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The gathering was of mixed age, ethnicity, and gender. If your children are younger than mine, or you are the same age as my grown children, but I am meeting you for the first time—I am not your aunty. What happened to Indian grace, hospitality, and our cultural reverence for the wisdom and experience of age?In the India of my childhood, aunties were privileged and exceptional members of the family.

But amongst English-speaking Indian Americans, the frequent use of “aunty” or “uncle” is more often an example of lazy speech, or a desire to bump the individual in question into the category of doddering older-other, than it is a thoughtful moniker of respect. I attended an art exhibition in the home of an Indian-American couple a few months back. This was clearly an example of “you’re from an older, other world, and I’m still young, and I want to put some distance between us.” Here are some guidelines for the use of the term “aunty” and to prevent against the kind of encounter I’ve just described.

It’s time to honor those friends and family who truly have a hand in shaping our lives.

main Sialkot main Rehta hon aur main MSc Mathematics ka student hun, Ya un dino ki bat hay jab main MSc 1st Year main tha aur meri umer almost 22 Year ki thi....

The woman who answered the door to show me and my companion around said she was the homeowner. If I have not known you when you were a child, and been a part of your life as you learnt and grew—I am not your aunty. I’ve seen what happens when friends’ parents visit from India, all articulate, successful, professional individuals in their own right, most still working adults, some retired perhaps, who nevertheless are made to feel like tag-alongs in the United States.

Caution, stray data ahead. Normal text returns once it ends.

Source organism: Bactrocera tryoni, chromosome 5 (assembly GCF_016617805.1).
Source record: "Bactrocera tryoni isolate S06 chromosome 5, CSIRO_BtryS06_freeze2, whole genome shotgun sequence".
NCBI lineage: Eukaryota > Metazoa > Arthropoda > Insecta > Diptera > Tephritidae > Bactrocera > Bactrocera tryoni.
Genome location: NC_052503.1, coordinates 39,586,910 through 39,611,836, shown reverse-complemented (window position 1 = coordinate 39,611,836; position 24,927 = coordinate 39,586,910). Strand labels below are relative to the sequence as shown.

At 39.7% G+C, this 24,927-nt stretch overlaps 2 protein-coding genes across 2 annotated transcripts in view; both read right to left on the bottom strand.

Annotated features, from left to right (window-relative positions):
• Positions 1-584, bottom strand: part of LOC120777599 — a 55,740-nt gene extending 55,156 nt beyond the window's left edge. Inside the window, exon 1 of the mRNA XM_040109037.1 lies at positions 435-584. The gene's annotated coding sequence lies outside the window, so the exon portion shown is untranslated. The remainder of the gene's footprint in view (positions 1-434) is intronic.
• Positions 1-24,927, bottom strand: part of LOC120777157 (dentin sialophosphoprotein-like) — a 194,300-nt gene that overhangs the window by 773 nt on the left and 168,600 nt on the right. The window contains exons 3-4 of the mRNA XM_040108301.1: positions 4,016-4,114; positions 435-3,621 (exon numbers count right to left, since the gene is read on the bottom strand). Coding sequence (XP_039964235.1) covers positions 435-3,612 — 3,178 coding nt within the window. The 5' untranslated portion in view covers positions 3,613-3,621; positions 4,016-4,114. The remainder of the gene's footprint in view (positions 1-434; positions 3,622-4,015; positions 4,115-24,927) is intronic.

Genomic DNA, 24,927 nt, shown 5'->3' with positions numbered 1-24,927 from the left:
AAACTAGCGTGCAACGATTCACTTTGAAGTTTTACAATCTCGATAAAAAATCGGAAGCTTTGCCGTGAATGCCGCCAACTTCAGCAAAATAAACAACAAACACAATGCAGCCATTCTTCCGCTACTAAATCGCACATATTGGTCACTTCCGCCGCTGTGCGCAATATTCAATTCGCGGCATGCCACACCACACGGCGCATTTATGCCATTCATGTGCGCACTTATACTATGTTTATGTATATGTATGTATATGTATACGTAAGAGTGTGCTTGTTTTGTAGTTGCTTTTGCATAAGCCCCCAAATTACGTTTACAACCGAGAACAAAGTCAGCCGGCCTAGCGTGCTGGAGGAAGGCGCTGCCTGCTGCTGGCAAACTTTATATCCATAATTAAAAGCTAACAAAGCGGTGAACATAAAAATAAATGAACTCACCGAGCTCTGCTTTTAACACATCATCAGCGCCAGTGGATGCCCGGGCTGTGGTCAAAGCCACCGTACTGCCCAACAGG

She was of an indeterminable age, but definitely an adult—and I don’t mean only in a legal sense! We were all adults in a neutral setting, and yet when it was time to leave, the hostess said to me, “Thanks for coming, aunty! If you are an adult with or without furrows on your temples, and our paths have never crossed before—I am not your aunty. Many of these parents insist that they prefer to be “left at home” when asked to accompany their offspring to local dinner functions and are pushed to the “aunty/uncle” section of the room.

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